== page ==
The Mysterious Origins Of Potato Salad

These days it is hard to imagine a picnic, July 4th cookout, or barbecue that doesn't feature potato salad as a side to accompany your sandwiches or grilled and smoked meats. This creamy concoction seems to lend itself well to a pairing with standard outdoor fare and summertime activities. In one survey of American adults, potato salad claimed the crown as respondents' favorite barbecue side, (per The Daily Meal).

There are countless ready-made options available to purchase in the deli of your local grocery store or you can whip up a homemade potato salad recipe. In addition to the main ingredient, a typical version might call for red onion, freshly chopped herbs like parsley and dill, mayo, Dijon mustard, apple cider vinegar, minced garlic cloves, salt, and black pepper.

Different alternatives to mayo abound including vinegar-based potato salads such as German potato salad, mustard-based potato salads, and dairy-based potato salads that use sour cream and/or yogurt (via Kitchn). But who actually invented this culinary concoction that has gradually risen to become a staple of outside gatherings?

European roots

The answer of where potato salad originated has yet to be definitively confirmed, and we don't even know for sure who to recognize for creating its most prevalent contemporary variation in America. It is believed that Spanish explorers may have first brought potato salad to the New World in the 16th Century, which entailed boiling potatoes in a blend of vinegar and spices or even wine, according to NPR. They had discovered potatoes during their conquest of South America and introduced them to Europe, which eventually led to different countries experimenting with their own versions of potato salad.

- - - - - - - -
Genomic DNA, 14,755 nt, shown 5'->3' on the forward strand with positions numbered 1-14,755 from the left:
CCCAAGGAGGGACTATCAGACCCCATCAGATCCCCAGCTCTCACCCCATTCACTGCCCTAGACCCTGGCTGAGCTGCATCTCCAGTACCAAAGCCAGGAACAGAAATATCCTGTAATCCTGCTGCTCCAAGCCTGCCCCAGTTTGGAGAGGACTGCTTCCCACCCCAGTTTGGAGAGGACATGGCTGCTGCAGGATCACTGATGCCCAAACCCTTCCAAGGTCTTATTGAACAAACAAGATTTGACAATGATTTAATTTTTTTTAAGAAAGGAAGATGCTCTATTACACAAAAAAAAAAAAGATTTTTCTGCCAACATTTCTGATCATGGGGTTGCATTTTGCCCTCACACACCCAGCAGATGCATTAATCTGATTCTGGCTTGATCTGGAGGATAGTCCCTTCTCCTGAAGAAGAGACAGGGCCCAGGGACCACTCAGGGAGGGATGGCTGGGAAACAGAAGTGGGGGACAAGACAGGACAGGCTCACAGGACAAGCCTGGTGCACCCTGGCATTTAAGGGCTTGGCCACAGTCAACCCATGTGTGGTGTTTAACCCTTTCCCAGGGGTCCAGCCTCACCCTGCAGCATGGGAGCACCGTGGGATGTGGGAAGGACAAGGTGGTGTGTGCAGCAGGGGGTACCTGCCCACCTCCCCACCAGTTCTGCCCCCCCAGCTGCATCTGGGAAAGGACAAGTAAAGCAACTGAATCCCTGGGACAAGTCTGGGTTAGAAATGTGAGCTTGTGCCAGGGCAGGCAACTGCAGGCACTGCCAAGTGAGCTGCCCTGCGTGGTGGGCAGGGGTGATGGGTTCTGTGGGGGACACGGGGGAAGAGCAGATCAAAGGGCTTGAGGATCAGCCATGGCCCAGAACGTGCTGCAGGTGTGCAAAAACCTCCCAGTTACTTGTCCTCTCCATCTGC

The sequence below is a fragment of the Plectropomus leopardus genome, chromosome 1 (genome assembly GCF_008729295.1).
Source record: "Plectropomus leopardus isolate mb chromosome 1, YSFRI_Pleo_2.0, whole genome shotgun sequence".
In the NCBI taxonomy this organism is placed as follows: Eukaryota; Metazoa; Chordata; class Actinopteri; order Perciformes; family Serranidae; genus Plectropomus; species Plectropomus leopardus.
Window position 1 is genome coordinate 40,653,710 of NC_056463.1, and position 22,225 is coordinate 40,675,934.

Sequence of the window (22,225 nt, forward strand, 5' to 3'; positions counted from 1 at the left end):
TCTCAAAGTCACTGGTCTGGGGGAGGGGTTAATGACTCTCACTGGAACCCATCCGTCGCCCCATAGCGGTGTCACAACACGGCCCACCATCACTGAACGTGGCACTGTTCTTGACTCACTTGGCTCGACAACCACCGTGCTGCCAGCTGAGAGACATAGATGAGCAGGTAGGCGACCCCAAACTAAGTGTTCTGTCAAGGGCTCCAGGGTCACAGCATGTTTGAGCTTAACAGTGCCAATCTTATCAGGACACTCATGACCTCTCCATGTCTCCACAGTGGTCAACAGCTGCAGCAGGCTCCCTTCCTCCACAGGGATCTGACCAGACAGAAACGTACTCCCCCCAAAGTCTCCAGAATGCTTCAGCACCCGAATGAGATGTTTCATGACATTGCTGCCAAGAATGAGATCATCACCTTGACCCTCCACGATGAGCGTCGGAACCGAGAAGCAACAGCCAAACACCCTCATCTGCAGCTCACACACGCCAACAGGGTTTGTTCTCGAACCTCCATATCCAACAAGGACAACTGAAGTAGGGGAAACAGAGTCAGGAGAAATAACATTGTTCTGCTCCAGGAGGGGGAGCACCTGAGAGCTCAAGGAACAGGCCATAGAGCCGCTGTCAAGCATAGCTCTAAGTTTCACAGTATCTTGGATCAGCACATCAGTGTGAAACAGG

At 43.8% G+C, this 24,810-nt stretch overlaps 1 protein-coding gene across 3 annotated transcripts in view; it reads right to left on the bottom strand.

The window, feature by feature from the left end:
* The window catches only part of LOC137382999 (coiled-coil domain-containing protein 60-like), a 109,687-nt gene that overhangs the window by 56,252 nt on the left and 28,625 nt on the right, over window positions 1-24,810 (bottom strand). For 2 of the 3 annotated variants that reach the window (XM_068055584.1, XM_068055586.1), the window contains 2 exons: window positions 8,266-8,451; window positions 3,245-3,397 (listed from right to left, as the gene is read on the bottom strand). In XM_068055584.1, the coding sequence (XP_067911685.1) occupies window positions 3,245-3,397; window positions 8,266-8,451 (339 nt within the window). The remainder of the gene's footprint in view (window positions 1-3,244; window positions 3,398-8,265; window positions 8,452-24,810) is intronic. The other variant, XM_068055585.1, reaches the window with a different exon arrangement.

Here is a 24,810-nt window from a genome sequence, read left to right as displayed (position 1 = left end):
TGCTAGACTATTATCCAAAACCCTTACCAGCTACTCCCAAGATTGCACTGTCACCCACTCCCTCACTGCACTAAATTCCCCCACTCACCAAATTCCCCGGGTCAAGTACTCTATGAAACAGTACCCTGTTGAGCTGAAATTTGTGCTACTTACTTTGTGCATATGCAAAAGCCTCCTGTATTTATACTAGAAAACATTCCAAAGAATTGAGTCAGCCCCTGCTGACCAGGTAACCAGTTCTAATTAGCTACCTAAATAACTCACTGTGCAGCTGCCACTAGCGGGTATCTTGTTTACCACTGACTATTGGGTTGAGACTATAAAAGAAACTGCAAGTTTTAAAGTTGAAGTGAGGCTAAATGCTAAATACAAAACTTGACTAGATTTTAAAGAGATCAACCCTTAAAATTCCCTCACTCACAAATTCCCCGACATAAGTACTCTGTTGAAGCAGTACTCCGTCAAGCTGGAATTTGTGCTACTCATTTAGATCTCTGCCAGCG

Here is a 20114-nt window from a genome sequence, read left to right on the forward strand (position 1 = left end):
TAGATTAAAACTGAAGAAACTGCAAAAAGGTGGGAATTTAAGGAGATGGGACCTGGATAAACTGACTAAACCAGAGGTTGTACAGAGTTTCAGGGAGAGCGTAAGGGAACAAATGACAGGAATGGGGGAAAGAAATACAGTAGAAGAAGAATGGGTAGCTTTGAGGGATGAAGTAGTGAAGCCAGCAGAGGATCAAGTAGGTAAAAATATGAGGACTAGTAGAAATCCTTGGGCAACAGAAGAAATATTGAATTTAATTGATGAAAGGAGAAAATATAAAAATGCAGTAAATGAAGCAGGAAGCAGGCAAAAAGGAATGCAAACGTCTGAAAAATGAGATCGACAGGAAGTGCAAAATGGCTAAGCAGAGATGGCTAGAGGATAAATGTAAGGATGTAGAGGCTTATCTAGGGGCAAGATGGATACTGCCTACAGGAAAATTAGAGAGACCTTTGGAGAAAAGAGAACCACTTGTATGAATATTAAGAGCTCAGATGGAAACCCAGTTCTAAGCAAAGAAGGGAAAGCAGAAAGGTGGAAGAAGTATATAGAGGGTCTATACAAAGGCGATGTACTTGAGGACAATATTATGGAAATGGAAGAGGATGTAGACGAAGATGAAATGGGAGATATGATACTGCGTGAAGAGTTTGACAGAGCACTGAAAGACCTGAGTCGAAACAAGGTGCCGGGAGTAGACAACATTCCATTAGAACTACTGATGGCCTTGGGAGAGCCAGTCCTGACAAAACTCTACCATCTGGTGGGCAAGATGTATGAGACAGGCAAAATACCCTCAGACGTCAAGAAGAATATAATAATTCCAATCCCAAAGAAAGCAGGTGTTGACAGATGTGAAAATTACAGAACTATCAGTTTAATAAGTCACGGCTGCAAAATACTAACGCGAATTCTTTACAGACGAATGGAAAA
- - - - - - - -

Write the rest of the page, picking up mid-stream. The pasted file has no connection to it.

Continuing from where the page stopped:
However, the first documented written recipes of potato salad are attributed to German immigrants who arrived in America in the mid-19th Century, often containing a mixture of potatoes, oil, vinegar, and herbs. German potato salad recipes even varied by German region, and unlike what we are accustomed to today, they were generally served hot (per Just a Pinch).

No company or individual is credited with being the originator of mayonnaise's addition to potato salad, though mayo-based salads' growth in popularity coincided with the emergence of big-name mayo brands in the 1920s and '30s. While the exact provenance of potato salad may be unclear, it does appear this tuber-tastic dish has taken firm root in the U.S.